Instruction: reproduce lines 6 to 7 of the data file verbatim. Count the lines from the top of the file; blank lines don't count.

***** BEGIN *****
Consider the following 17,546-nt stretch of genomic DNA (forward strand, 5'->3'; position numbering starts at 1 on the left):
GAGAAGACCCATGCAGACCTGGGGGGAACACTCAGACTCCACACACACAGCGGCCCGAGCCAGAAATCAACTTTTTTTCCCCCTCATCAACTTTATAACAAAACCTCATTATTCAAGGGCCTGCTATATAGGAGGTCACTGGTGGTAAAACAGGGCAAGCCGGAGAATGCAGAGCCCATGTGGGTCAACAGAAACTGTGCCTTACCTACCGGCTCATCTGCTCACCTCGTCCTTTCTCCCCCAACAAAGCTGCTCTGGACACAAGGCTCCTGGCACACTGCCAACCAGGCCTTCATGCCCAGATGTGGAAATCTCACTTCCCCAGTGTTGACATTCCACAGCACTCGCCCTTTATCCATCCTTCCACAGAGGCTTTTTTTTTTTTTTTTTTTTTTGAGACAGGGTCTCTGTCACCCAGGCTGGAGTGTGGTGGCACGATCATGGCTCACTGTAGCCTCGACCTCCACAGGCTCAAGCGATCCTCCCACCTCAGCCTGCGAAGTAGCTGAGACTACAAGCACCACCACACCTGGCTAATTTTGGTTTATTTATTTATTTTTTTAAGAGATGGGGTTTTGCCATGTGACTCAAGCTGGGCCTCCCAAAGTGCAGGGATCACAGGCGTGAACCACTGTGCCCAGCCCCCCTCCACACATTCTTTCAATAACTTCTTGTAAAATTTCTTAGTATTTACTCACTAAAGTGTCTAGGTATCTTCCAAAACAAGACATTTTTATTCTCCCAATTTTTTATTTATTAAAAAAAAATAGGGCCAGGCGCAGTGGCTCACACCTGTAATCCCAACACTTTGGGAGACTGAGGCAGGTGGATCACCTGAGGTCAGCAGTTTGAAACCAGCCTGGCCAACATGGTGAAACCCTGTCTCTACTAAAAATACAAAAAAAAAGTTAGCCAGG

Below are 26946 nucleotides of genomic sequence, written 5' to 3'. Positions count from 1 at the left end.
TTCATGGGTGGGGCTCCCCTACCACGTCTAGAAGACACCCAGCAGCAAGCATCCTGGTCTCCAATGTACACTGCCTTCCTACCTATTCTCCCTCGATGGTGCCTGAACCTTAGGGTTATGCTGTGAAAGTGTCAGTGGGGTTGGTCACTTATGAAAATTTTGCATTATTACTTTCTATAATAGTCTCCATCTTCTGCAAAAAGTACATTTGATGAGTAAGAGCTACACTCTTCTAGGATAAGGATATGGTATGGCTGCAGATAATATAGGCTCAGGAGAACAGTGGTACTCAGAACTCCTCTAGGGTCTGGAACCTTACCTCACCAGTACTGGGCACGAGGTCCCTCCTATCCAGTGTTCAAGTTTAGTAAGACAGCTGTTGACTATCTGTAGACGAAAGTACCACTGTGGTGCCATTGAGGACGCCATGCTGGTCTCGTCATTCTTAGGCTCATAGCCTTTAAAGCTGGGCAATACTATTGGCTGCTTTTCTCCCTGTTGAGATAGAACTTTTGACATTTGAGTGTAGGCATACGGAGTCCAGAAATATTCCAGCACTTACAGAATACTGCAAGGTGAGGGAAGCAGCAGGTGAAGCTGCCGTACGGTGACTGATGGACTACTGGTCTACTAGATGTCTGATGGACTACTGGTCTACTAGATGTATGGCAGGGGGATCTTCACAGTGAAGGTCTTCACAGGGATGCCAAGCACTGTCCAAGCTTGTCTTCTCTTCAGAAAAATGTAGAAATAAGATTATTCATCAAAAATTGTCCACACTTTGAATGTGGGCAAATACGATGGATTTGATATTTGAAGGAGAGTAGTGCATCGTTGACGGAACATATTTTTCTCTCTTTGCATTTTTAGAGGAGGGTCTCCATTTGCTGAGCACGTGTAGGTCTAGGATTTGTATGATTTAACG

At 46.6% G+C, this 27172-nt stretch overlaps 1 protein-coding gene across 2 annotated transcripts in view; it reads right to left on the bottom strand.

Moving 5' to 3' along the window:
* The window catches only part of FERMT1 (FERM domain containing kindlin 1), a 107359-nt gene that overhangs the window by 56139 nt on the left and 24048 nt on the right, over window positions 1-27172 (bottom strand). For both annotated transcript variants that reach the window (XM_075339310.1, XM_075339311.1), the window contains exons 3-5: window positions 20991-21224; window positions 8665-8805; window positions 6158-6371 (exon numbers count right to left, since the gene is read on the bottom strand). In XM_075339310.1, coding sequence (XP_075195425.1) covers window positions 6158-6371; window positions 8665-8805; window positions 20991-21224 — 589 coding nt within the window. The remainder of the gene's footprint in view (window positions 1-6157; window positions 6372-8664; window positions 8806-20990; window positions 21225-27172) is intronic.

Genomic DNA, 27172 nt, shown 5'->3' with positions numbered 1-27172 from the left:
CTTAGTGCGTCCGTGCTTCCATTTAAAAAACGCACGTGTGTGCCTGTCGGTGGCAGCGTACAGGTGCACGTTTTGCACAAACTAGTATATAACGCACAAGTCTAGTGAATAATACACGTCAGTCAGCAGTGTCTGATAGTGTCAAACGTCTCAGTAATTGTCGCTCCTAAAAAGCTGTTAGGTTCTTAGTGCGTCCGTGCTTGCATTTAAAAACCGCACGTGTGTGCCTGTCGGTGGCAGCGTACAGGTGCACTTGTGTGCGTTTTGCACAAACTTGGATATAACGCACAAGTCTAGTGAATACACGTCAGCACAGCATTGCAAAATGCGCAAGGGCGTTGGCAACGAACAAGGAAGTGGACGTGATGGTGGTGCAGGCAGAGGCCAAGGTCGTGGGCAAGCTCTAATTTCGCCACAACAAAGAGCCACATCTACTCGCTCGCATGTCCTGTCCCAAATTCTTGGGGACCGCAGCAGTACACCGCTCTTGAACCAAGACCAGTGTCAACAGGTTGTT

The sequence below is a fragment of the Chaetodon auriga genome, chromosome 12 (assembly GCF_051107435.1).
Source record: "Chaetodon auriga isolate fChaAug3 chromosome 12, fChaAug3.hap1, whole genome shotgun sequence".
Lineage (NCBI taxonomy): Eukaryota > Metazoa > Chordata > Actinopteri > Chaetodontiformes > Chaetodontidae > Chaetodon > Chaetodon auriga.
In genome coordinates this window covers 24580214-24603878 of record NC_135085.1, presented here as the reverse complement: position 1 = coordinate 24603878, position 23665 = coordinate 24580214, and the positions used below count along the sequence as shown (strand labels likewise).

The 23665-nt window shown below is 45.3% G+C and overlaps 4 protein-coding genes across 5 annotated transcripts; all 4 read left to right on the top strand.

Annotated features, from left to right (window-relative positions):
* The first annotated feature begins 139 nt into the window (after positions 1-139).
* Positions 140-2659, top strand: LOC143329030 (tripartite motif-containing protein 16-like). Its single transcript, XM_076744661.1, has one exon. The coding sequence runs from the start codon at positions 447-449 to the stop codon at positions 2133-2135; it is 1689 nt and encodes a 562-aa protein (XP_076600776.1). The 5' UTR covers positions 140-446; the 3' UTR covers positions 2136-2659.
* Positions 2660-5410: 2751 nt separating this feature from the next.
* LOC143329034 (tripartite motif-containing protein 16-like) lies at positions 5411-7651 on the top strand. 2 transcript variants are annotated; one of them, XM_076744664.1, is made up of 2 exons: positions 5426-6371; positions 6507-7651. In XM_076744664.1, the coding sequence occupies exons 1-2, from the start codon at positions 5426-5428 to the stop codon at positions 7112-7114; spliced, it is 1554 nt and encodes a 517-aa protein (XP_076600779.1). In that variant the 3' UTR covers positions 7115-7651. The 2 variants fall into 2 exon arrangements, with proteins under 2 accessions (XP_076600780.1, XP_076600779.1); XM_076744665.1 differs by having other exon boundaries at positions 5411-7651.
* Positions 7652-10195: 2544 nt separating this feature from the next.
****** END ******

Moving 5' to 3' along the window:
* The window catches only part of FERMT1 (FERM domain containing kindlin 1), a 107359-nt gene that overhangs the window by 56139 nt on the left and 24048 nt on the right, over window positions 1-27172 (bottom strand). For both annotated transcript variants that reach the window (XM_075339310.1, XM_075339311.1), the window contains exons 3-5: window positions 20991-21224; window positions 8665-8805; window positions 6158-6371 (exon numbers count right to left, since the gene is read on the bottom strand). In XM_075339310.1, coding sequence (XP_075195425.1) covers window positions 6158-6371; window positions 8665-8805; window positions 20991-21224 — 589 coding nt within the window. The remainder of the gene's footprint in view (window positions 1-6157; window positions 6372-8664; window positions 8806-20990; window positions 21225-27172) is intronic.